Let me state the obvious that it is easier to blog than to roof. Roofing is hard work and dangerous. My south exposure roof was looking tattered, with shingles curling and losing a lot of small particulate. As I have not found a steady full-time job and could not afford the +$6,000 CAD fee for a professional roofer, and fearing a roof leak, I decided to DIY a large section of my roof. The roof job is progressing very well, though I have not gotten used to the hard physical labour.
Heed advice on Safety. If you fall off the roof, you will break a leg or arm if you at best. If you have a two story house you might also kill yourself. Gravity is a hard mistress. While I have very good balance, a couple of issues can conspire against you. First and foremost is the heat. Who would have thought that even at a seemingly balmy 22C, it would be too hot to roof. There is no shade on the roof, so you really need a hat. I quickly noticed that roof shingles, particularly white or grey, reflect the sun back to you, further heating you up. I am an IT project manager and business analyst and cannot take this much heat. I admit I am soft and would rather use my brains than brawn. A couple of hours roofing and you can dehydrate very quickly. As this progresses seemingly slowly you really do not notice much, until you find yourself a little dizzy from heat exposure. Alarm bells ring and my inner self orders me off the roof, for fear of falling off. Dizzy and on the roof is a bad situation.
Roofing is also bad for your skin. Asphalt shingles are rough by design and quickly scratches up your skin. I have learned in the past to wear gloves and knee pads. The knee pads are turned 90 degrees to the outside so that when you sit sideways the pads protrude and protect your upper legs and knees. Boots with good grip are mandatory. I use rubber rain boots as these have better grip than my steel toed boots.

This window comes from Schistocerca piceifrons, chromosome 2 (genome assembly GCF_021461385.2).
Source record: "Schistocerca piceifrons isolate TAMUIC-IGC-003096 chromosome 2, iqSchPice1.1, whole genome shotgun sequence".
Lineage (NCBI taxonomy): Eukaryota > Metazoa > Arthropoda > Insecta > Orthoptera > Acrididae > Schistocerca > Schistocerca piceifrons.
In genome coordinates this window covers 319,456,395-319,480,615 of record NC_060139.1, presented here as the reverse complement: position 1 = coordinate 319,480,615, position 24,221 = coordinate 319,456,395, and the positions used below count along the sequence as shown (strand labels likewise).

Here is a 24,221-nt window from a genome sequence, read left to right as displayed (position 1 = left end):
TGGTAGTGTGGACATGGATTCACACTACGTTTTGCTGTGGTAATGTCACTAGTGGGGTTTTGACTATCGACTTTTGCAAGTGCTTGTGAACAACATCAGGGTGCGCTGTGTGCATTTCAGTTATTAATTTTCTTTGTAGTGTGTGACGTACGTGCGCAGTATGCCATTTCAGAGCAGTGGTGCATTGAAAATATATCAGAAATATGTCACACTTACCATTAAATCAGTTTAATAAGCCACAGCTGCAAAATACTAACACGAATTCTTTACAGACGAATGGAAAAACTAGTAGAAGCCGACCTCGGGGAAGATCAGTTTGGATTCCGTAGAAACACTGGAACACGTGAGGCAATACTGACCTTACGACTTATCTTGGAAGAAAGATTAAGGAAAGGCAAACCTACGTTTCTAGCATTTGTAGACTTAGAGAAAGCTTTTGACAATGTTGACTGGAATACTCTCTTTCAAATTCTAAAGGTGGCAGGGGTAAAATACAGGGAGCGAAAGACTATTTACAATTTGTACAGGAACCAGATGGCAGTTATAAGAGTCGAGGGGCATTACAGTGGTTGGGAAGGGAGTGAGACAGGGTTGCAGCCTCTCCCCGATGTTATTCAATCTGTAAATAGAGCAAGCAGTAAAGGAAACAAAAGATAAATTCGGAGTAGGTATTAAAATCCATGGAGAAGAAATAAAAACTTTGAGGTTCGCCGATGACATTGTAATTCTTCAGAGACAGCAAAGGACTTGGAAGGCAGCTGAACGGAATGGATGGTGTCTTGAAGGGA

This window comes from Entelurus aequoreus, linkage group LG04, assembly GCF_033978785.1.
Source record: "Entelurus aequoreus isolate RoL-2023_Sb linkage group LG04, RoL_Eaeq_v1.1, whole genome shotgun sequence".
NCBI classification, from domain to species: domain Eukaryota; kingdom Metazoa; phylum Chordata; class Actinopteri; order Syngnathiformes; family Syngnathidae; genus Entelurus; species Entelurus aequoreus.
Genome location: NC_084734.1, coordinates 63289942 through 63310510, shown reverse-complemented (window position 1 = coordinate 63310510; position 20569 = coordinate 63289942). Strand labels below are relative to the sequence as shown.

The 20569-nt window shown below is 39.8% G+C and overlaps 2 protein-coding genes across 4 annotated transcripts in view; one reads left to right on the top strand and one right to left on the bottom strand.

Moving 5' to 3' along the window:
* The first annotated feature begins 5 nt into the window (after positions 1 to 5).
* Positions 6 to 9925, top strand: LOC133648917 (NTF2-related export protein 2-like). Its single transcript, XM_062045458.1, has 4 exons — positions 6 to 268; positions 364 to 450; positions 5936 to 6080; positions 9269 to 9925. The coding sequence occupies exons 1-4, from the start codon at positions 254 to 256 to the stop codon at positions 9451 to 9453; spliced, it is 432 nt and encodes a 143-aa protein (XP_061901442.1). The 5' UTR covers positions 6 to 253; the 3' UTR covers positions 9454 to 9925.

Shingles are sold in sets of 21, called a “bundle“. A bundle is quite heavy, around 60 lbs. You need to carry these bundles up the ladder to your roof. I open the bundle and carry up three at a time. Shingles are awkward to carry, scratch your skin and damage your eaves trough if you are careless. The old shingles are simply dropped off your roof to the ground, to be cleaned up later. It would be better to have a large garbage bin.
I bought my shingle bundles from the Depot of Roofing Supplies, 3820 Midland Ave in Scarborough. They seem to serve largely Chinese contractors. One young girl speaks English, but it is much easier speaking to them in Mandarin. Cash will give you a small discount. I would deal with them again. They were honest and easy to work with. They sell Iko brand.
The general theory of using shingles to waterproof your roof is not complex. You put down tar paper first, which is waterproof but fragile. Shingles are placed upper one above lower ones, in a staggered pattern. As water runs downhill, from the upper shingle down to the lower shingle, it is transported to the eaves trough, to the downspout and safely away from the house. Flashing are thin metal pieces used to further strengthen roof stressors, such as where two roof surfaces meet. A concave meeting is called a “valley”, a convex meeting is called a “peak” or “ridge”. Thankfully there are numerous helpful sources on the internet on properly installing flashing. Take care to do your valley flashing well and not puncture the galvalized steel with nails, and the valley will be waterproof.
To remove an individual shingle start removing the nails two rows up, then the nails one row up, then the nails for the shingle. Slowly and carefully remove the shingle. Old shingles will be brittle, so take care when removing nails. I used a small pry bar and a hammer. Professional roofers use a metal tool that looks like a spade. This is fast and applicable if you want to remove the whole roof. To do a section and to keep the roofing felt in good condition you need to remove shingles individually.
Disposal of the old shingles is problematic. I need to take them to the city disposal station, only open to the public between 6-8am or on Mondays. The disposal fee will be about $20. Hauling my old shingles to the dump will finish the job for this year.
I know I am not a roofer. I know the theory of how a roofing system works but the physicality of reroofing is something I would rather leave to someone else. It is best to know your limitations. While I have been repairing the odd broken shingle for about 10 years, this in no way qualifies me for doing the whole job.
Other possible roofing supply companies in Scarborough include: Danforth Roofing Supply and Roofer’s Edge (Warden/Lawrence).